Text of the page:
September 19, 2021
Business News

Watchdog to get new powers to police harmful content on social media

AN Irish regulatory watchdog is set to be given new powers to police harmful video content on the world’s biggest social media platforms.

The Broadcasting Authority of Ireland, which currently regulates Irish commercial radio and television as well as RTE and TG4, will now regulate video content on Facebook, Twitter and YouTube in Ireland and across Europe, under proposals beings considered by government.

As the world’s largest social media platforms are based in Ireland, the BAI will now expand its reach across the continent and be responsible for new rules for most video content on social media sites.

The rules will require age verification, parental controls and a ‘robust’ complaints mechanism.

There is growing pressure in Europe for Ireland to implement these new EU rules amid deepening concern over content on such platforms.

Social media content came into sharp focus in Ireland last week following the verdict in the Ana Kriegel murder case. Facebook and Twitter were ordered to take down material identifying Boy A and Boy B.

It also emerged during legal argument, published after the trial, that one of the 14-year-old boys had a significant volume of pornographic images on his phone. This raised concerns about the type of material young people can now easily access online.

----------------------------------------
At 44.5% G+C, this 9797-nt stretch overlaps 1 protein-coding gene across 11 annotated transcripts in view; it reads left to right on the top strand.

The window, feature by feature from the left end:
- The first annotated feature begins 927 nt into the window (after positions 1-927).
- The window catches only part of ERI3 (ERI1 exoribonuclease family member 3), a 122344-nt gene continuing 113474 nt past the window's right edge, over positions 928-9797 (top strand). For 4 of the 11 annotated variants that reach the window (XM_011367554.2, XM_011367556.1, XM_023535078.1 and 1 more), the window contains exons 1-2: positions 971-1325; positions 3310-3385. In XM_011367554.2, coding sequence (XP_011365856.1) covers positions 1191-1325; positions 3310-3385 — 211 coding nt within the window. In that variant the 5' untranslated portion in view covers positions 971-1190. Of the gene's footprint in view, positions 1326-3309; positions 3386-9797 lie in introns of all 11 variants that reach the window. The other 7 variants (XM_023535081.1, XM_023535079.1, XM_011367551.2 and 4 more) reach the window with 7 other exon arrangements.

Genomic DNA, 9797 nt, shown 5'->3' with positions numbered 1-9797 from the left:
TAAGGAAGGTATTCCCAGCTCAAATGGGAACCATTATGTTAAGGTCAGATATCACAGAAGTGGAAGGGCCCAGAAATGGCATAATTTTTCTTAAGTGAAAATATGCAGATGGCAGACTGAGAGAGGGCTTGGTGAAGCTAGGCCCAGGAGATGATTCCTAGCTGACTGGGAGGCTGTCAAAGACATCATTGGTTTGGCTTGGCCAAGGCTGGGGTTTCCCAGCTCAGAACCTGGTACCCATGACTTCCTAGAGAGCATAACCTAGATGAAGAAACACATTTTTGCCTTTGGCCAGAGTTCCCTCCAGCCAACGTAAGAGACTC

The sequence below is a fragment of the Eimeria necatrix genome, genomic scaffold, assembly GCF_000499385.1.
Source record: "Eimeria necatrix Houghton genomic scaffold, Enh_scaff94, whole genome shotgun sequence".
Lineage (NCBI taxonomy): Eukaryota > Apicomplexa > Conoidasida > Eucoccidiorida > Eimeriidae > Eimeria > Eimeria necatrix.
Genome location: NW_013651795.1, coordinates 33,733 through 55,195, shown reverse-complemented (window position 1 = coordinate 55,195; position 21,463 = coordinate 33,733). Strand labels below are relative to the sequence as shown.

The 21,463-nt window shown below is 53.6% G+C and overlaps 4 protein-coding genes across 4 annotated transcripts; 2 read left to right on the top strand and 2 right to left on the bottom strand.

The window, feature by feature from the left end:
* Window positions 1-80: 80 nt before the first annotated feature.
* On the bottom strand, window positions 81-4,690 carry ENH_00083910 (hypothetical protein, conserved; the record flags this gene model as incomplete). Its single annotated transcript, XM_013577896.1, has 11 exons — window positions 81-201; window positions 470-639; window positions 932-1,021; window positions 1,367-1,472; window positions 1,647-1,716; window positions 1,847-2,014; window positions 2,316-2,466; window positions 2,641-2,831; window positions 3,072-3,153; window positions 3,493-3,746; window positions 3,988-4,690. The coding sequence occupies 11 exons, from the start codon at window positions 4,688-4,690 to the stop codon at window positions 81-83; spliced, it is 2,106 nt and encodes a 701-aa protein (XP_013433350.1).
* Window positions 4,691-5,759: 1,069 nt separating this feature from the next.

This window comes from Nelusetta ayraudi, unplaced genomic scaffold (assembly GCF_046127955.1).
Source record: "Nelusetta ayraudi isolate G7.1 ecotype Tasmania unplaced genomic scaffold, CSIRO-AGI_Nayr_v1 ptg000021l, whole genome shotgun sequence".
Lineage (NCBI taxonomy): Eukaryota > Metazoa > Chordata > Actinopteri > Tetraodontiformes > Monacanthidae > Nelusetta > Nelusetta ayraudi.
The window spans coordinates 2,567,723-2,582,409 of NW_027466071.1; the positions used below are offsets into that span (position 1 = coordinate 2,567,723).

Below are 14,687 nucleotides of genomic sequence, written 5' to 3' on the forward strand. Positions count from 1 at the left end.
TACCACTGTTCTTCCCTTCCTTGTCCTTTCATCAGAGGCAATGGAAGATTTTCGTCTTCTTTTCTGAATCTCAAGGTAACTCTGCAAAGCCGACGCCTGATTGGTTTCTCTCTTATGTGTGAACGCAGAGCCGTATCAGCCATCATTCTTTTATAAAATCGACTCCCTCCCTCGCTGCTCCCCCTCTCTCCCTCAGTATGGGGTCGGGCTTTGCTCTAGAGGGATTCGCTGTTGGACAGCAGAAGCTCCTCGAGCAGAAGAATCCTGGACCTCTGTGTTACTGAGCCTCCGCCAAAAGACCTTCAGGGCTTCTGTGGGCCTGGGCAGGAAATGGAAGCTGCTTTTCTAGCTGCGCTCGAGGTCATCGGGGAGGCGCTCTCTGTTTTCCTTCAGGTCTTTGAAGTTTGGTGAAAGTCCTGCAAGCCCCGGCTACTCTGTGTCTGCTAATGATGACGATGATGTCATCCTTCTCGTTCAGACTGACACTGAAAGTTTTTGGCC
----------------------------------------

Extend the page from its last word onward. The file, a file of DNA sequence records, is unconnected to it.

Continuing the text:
Meanwhile, gardai have also warned that anyone who identifies minors convicted of criminal offences can be jailed for up to three years.

The warning was made after images purporting to be Anna Kriegel’s convicted killers appeared on social media in the wake of the trial.

In a statement, An Garda Síochána reminded the public they have a care of duty in relation to the anonymity of a child in court proceedings.

The statement stressed that “NO” document, information, or image “which is likely to lead to his or her identification, shall be published or included in a broadcast”.

Anyone found guilty of this offence can be fined up to £1,500 or face 12 months in prison, or both.

More serious breaches of the ‘Children Act 2001’, could see a person could face a fine of up to €10,000 or up to three years in prison, or both.

PHOTO: Stock image

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